Schoolchildren in China work overnight to produce Amazon Alexa devices
China work overnight to produce Amazon Alexa devices
Leaked documents show children as young as 16 recruited by Amazon supplier Foxconn work gruelling and illegal hours
Hundreds of schoolchildren have been drafted in to make Amazon’s Alexa devices in China as part of a controversial and often illegal attempt to meet production targets, documents seen by the Guardian reveal.
Interviews with workers and leaked documents from Amazon’s supplier Foxconn show that many of the children have been required to work nights and overtime to produce the smart-speaker devices, in breach of Chinese labour laws.
According to the documents, the teenagers – drafted in from schools and technical colleges in and around the central southern city of Hengyang – are classified as “interns”, and their teachers are paid by the factory to accompany them. Teachers are asked to encourage uncooperative pupils to accept overtime work on top of regular shifts.
Some of the pupils making Amazon’s Alexa-enabled Echo and Echo Dot devices along with Kindles have been required to work for more than two months to supplement staffing levels at the factory during peak production periods, researchers found. More than 1,000 pupils are employed, aged from 16 to 18.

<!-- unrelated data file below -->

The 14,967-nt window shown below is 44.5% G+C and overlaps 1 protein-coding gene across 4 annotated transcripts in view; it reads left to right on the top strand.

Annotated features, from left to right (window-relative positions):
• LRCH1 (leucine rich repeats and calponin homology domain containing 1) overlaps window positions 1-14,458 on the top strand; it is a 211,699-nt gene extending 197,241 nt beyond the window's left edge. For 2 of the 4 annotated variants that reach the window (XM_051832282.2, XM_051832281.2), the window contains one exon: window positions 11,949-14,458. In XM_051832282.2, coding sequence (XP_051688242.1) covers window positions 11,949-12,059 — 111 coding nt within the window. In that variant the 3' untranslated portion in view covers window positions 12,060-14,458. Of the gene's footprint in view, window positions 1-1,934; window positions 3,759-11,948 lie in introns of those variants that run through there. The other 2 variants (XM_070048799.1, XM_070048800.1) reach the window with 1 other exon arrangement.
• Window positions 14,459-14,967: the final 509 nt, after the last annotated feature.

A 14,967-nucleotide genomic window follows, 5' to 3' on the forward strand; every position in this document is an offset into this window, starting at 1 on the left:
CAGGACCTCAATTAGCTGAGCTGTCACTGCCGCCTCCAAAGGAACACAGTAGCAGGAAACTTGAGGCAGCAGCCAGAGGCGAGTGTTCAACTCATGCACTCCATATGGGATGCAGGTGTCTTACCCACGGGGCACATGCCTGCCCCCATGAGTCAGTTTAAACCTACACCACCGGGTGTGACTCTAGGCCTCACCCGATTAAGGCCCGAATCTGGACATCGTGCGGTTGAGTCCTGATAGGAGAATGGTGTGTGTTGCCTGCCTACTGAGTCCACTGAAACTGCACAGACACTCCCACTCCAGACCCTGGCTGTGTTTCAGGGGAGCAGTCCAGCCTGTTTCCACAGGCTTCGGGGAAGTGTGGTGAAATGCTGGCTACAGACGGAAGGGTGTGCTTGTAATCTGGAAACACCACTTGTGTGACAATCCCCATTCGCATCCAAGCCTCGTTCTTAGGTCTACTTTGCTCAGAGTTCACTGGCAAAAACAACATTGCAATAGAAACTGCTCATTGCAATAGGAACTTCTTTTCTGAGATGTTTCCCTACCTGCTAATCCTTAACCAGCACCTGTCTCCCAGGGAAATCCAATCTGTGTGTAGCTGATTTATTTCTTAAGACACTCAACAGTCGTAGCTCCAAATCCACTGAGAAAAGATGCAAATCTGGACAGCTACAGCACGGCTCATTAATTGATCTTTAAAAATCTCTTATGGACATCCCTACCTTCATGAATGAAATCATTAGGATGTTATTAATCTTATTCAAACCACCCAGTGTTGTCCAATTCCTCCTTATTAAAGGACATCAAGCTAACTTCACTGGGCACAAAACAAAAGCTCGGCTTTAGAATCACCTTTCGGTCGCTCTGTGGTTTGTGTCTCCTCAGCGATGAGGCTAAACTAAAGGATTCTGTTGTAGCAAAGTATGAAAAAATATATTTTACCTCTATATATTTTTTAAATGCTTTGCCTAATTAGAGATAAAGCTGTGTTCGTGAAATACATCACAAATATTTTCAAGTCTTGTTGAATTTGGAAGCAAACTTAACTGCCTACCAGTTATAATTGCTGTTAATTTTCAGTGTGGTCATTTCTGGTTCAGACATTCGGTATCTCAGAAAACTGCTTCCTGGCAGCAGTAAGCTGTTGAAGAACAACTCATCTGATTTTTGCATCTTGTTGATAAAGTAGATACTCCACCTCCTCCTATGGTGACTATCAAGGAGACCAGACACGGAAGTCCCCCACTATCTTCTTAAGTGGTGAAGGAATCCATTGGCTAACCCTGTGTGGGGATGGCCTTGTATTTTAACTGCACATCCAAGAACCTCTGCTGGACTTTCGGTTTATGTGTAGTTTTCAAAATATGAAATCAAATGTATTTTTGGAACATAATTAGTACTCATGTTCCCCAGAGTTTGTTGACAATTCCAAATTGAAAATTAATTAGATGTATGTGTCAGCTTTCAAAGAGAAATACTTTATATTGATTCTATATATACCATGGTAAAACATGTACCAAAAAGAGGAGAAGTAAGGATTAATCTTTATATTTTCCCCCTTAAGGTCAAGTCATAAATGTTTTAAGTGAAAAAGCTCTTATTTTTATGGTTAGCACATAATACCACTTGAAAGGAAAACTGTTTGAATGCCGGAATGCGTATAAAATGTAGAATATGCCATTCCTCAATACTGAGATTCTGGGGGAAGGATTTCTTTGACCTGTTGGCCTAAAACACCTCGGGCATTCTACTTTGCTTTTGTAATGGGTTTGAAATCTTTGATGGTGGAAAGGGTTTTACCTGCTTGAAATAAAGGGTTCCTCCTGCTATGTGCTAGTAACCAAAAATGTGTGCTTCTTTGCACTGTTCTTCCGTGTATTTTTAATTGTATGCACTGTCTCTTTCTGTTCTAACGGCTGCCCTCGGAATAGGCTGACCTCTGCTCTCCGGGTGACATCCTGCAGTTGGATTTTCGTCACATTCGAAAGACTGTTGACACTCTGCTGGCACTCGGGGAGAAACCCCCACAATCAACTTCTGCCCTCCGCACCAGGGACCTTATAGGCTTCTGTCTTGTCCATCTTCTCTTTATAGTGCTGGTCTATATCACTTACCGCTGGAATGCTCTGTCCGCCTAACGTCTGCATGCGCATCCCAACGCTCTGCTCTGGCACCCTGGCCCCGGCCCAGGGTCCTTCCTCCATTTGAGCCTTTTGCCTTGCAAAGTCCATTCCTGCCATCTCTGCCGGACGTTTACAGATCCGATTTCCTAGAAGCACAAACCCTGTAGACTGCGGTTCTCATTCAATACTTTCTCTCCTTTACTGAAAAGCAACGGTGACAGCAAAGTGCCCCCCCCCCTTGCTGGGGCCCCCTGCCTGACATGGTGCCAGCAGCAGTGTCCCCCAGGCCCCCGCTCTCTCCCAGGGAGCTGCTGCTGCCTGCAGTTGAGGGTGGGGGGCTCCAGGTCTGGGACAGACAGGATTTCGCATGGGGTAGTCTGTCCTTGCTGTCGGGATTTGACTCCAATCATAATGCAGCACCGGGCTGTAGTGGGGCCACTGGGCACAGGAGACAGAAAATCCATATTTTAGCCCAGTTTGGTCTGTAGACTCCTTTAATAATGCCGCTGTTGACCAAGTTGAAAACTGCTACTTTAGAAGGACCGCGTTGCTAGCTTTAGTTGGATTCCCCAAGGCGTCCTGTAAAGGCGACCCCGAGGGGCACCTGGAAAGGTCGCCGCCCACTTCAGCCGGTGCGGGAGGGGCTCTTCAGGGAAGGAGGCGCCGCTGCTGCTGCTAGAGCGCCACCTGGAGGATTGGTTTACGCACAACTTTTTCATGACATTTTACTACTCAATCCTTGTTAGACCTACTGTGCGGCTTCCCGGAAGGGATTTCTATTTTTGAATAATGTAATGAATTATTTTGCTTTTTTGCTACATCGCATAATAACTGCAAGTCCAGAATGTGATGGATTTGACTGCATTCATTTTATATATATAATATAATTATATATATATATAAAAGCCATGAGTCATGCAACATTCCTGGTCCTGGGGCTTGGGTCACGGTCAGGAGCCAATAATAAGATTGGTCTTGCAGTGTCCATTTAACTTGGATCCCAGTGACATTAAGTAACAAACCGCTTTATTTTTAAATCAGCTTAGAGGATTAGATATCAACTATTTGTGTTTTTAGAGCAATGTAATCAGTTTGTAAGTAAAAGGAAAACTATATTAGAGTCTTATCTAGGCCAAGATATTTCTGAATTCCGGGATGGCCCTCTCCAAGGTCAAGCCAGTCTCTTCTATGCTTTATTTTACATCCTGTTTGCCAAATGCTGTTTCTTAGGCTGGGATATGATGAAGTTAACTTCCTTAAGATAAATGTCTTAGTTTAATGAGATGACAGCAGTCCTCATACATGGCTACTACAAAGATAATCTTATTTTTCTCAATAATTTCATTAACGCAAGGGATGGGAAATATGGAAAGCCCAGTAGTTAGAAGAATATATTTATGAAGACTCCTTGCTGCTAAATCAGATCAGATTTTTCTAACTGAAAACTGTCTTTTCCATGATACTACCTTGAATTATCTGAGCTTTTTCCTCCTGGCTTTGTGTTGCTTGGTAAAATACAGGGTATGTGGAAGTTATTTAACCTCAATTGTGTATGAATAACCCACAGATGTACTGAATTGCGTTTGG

Chinese factories are allowed to employ students aged 16 and older, but these schoolchildren are not allowed to work nights or overtime.
Foxconn, which also makes iPhones for Apple, admitted that students had been employed illegally and said it was taking immediate action to fix the situation.
The company said in a statement: “We have doubled the oversight and monitoring of the internship program with each relevant partner school to ensure that, under no circumstances, will interns [be] allowed to work overtime or nights.
“There have been instances in the past where lax oversight on the part of the local management team has allowed this to happen and, while the impacted interns were paid the additional wages associated with these shifts, this is not acceptable and we have taken immediate steps to ensure it will not be repeated.”